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ANNE JACQUES crystal COLLECTION

 

 

The pearls of rich literature, kings and queens are not the pearls you know today.

 

In fact, before the 1920’s very few people actually owned real pearls. Most pearl jewelry was reserved for noble blood and the few who could afford the natural pearls discovered from time to time beneath the ocean depths.  The common person was left with ceramic imitations of real pearl jewelry. Even famous pearl flappers of the 1920”s had to settle for look-alikes.

 

But by late 1920’s everything changed. It was then when a Japanese man named Mikimoto developed the technique to mass produce pearls. Mikimoto artificially induced an irritation into oysters and forced them to secrete the pearl forming nacre that we prize so highly. The result was a pearl industry based upon this technique called “akoya”. Today, pearls are available for everyone and affordable for most.

 

“Akoya”, also know as saltwater pearls or cultured pearls, are distinctive for their very round appearance. This is due to a hard irritation like a bone, shell, mussel pearl, bead, etc inserted into the oyster meat. The hard core inserted does not dissolve during the culture process within the oyster and provides a firm foundation on which a round pearl is formed.

 

By the late 20th century, freshwater pearls or “mantle tissue” pearls appeared on the scene offering unique shapes and colors never before available.

Like their saltwater cousins, freshwater pearls are also cultured pearls.  To “culture” simply means someone artificially inserted an irritation into the oyster to produce a pearl within the meat of oyster. This occurs both in the saltwater and freshwater pearls we know today.

 

However, unlike saltwater pearls, freshwater pearls are not round due to the mantle tissue (or membrane) that was inserted into the oyster. This mantle tissue is a membrane taken from the oyster and re-inserted into the oyster to irritate and create a pearl formation. Because the mantle tissue is pliable, it dissolves during the culture process and allows for a pearl to be formed solid throughout, but not necessarily round.  This solid pearl is a trade off for the roundness of the saltwater akoya.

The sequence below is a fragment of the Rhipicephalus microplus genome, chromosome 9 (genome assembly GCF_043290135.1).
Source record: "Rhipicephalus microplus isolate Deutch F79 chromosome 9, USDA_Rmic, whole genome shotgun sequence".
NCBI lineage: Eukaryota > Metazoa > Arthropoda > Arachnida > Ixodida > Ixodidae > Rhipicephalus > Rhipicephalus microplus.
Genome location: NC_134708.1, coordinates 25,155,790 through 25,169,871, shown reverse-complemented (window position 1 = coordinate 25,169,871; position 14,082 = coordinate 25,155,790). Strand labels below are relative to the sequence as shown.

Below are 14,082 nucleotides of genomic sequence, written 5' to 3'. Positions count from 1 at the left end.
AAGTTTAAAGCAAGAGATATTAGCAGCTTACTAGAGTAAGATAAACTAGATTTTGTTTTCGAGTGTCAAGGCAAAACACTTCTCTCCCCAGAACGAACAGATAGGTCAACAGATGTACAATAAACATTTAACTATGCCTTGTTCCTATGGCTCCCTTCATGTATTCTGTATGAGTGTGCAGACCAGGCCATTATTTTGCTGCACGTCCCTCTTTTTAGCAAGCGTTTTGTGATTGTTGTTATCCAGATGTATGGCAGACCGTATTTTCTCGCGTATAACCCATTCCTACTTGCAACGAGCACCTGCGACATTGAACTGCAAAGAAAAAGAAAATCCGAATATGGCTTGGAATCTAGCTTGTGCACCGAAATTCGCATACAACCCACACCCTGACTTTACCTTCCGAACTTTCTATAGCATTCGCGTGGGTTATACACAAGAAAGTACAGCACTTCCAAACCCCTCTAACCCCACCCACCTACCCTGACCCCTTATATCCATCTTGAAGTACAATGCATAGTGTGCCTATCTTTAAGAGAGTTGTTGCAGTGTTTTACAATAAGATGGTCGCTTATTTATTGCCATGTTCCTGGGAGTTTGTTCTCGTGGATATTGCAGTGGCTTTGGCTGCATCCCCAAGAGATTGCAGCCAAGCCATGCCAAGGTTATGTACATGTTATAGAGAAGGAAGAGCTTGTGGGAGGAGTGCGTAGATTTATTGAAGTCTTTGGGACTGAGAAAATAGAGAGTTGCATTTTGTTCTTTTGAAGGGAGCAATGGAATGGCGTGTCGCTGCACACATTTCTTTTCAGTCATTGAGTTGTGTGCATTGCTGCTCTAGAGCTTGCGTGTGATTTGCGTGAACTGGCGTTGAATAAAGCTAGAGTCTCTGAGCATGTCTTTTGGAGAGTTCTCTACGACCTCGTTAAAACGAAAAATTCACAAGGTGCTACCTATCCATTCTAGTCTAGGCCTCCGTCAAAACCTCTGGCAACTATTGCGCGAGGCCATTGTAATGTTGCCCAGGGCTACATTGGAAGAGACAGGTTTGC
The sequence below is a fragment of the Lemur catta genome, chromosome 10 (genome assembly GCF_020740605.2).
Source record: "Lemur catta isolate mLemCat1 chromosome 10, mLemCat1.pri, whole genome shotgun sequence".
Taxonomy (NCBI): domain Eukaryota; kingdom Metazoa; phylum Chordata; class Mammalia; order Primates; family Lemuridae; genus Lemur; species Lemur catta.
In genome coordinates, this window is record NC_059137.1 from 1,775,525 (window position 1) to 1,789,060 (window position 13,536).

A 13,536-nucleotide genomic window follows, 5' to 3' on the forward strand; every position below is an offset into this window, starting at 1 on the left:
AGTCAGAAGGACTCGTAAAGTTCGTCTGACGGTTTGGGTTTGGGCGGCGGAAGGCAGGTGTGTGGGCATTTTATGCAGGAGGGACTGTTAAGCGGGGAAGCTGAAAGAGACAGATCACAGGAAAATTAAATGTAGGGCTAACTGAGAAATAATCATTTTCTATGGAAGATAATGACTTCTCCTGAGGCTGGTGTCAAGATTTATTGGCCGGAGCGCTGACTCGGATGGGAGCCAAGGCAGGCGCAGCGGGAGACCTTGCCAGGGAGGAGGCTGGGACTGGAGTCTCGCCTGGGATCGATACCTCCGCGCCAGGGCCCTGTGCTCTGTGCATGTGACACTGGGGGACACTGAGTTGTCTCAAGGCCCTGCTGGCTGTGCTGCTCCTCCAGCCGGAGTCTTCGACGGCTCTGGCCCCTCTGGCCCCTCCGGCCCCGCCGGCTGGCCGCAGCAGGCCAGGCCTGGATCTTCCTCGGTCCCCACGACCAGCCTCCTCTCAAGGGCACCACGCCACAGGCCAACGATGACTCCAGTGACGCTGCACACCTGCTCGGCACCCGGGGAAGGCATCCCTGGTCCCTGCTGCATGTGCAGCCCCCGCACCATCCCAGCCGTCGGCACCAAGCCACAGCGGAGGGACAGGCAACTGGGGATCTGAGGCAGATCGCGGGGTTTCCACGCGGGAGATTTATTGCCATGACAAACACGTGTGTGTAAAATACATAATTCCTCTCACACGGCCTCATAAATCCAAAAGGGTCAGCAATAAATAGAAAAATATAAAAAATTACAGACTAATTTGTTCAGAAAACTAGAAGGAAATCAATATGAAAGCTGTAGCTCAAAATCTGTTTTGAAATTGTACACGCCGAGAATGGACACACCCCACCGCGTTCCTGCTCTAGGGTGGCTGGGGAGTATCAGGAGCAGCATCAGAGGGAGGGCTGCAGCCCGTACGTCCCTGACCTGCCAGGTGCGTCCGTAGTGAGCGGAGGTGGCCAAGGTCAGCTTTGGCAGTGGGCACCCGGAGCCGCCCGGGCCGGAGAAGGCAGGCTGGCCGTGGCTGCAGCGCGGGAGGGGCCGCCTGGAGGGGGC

So which is better?   Both!

 

Cultured freshwater pearls are solid, and offer a wide variety of colors and shapes. They are not known for their roundness.

 

Cultured saltwater pearls are limited in colors and contain a round coating of nacre covering the original irritation. Built on a firm hard foundation, they are known for their roundness, but are not solid due to the hard core left inside.

 

Because Mikimoto started the popular “akoya” cultured process we know today in saltwater pearls, the pearl industry still rates the saltwater “akoya” at a higher value than the mantle tissue freshwater pearl.

 

It seems that because Mikimoto liked very round pearls; it is round pearls that maintain a higher value among gemologists. However Mikimoto never actually wore pearls himself. If he had, he would have probably preferred the rich variety or colors and shapes found in freshwater pearls.

 

It really doesn’t make any difference to the oyster.  He has to work just as hard to make this…the most beautiful jewelry created especially for ladies. And with such a variety of shapes and colors, pearls are the ultimate fashion statement for any season or occasion. No matter whether they are freshwater or saltwater.

 

Freshwater, saltwater, round or baroque (meaning off- round) …….the only organic gemstone on the planet makes any lady young or small more attractive and sophisticated.  

Celebrate Pearls!  

wholesale pricing direct from pearl farms  for over 15 years

 

contact :   ReallyMarvelousStuff@gmail.com    RMS Enterprises  615-426-8774   Nashville   (American family owned) 

* email us to  customize any style length, size, color and clasp - we do not accept any copyrighted jewelry designs

 

 

   ANNE JACQUES crystal COLLECTION